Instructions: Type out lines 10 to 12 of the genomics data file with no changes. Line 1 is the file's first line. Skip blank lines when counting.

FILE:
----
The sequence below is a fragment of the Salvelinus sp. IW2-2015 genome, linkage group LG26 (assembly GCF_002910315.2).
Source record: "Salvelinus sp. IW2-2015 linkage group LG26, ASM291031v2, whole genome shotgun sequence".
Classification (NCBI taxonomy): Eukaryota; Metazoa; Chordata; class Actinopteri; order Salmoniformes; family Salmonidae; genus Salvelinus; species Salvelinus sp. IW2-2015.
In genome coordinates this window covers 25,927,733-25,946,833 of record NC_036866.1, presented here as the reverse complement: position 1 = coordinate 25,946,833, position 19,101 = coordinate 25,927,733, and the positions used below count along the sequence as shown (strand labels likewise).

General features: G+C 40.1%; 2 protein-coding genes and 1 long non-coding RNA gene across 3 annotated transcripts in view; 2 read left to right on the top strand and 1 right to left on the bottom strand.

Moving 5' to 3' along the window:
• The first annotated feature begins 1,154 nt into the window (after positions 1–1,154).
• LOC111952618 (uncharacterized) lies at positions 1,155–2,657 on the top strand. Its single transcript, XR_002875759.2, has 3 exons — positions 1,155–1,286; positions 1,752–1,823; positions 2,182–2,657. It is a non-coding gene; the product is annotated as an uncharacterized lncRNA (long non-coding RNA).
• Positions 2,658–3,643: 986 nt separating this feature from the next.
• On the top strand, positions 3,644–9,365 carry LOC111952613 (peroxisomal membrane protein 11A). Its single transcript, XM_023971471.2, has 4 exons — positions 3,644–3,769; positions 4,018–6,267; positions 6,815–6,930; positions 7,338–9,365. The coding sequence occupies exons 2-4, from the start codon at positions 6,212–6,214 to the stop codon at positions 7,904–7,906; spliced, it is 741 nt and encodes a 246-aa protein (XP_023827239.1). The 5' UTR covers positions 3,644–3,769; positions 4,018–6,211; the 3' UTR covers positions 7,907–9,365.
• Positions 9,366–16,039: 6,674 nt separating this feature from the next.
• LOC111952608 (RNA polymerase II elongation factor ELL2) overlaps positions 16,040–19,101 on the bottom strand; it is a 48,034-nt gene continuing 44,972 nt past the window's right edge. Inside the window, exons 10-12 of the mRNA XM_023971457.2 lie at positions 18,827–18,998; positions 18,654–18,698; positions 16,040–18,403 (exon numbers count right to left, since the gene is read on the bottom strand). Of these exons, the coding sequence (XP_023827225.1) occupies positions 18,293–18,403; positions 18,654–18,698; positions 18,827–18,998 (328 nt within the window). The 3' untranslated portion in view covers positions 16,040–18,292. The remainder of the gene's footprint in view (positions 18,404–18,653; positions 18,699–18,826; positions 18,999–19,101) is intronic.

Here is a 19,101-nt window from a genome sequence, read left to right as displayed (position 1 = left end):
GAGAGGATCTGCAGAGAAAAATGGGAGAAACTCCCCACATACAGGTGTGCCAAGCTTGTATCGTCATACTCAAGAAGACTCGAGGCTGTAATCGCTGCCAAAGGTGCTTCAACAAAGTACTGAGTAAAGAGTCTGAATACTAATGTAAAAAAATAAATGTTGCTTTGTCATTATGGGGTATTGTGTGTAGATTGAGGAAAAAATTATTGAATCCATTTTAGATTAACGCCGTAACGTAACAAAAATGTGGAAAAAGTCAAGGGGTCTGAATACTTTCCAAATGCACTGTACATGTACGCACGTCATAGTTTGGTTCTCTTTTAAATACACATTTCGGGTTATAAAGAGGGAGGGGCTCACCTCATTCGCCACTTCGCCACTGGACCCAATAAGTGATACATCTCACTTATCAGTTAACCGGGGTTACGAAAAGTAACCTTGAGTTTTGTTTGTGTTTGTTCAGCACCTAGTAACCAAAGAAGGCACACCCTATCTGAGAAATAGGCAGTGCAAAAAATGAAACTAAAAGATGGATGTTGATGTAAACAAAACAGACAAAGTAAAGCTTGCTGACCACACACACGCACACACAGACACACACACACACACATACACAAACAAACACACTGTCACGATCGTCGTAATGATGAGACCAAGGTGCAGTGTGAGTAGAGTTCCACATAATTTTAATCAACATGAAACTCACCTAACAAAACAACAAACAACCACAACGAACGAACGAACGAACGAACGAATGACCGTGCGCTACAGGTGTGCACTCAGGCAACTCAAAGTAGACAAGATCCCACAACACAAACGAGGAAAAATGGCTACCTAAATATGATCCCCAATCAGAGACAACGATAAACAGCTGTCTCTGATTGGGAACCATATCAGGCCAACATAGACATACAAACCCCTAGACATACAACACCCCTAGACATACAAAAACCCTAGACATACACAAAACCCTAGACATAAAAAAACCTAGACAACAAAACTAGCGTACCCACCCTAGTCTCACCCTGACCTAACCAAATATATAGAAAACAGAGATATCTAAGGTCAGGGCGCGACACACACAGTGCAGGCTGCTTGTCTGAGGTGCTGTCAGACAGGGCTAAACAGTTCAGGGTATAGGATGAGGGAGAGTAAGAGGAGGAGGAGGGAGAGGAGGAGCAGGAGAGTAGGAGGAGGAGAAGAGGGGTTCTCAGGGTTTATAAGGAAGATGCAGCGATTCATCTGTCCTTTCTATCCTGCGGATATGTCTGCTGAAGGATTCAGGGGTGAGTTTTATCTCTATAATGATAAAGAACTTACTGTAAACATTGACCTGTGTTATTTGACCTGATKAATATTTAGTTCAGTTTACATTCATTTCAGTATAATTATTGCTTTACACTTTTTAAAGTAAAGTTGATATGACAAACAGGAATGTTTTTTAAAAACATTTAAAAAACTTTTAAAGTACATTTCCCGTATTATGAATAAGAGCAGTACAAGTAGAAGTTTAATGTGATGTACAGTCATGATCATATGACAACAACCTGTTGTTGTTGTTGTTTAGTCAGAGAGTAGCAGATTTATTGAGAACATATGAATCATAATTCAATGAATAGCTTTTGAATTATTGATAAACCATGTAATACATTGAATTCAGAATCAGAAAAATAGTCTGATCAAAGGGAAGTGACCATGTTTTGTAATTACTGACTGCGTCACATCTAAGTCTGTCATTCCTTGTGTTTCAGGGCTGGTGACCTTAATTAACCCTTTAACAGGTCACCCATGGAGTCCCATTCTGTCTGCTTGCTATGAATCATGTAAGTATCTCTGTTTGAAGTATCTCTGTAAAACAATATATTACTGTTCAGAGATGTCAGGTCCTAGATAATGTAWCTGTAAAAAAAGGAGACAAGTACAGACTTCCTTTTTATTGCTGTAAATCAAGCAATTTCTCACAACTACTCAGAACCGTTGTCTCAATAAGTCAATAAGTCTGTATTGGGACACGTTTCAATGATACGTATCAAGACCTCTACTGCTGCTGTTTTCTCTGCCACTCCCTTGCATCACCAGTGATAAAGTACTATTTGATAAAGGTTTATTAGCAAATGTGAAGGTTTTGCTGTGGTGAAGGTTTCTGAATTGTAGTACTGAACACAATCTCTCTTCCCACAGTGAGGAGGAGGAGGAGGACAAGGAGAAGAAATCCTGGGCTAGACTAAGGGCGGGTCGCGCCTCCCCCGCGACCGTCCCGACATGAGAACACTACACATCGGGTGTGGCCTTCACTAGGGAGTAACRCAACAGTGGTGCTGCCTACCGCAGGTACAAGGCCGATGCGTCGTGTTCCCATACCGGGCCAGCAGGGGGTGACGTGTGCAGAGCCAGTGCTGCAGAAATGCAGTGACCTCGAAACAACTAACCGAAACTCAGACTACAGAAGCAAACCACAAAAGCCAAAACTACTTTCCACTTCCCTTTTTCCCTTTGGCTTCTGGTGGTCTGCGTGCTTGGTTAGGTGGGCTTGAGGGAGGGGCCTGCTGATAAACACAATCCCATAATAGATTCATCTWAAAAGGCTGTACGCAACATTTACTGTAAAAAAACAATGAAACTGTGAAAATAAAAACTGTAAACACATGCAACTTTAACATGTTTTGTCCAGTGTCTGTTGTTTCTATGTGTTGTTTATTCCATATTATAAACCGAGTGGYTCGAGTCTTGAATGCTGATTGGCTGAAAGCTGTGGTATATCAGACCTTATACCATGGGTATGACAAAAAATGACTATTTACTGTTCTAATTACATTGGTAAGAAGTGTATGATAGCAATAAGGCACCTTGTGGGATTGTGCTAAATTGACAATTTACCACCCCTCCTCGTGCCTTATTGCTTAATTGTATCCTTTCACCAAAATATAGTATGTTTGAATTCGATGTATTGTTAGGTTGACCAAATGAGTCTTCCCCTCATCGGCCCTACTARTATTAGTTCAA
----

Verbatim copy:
• On the top strand, positions 3,644–9,365 carry LOC111952613 (peroxisomal membrane protein 11A). Its single transcript, XM_023971471.2, has 4 exons — positions 3,644–3,769; positions 4,018–6,267; positions 6,815–6,930; positions 7,338–9,365. The coding sequence occupies exons 2-4, from the start codon at positions 6,212–6,214 to the stop codon at positions 7,904–7,906; spliced, it is 741 nt and encodes a 246-aa protein (XP_023827239.1). The 5' UTR covers positions 3,644–3,769; positions 4,018–6,211; the 3' UTR covers positions 7,907–9,365.
• Positions 9,366–16,039: 6,674 nt separating this feature from the next.
• LOC111952608 (RNA polymerase II elongation factor ELL2) overlaps positions 16,040–19,101 on the bottom strand; it is a 48,034-nt gene continuing 44,972 nt past the window's right edge. Inside the window, exons 10-12 of the mRNA XM_023971457.2 lie at positions 18,827–18,998; positions 18,654–18,698; positions 16,040–18,403 (exon numbers count right to left, since the gene is read on the bottom strand). Of these exons, the coding sequence (XP_023827225.1) occupies positions 18,293–18,403; positions 18,654–18,698; positions 18,827–18,998 (328 nt within the window). The 3' untranslated portion in view covers positions 16,040–18,292. The remainder of the gene's footprint in view (positions 18,404–18,653; positions 18,699–18,826; positions 18,999–19,101) is intronic.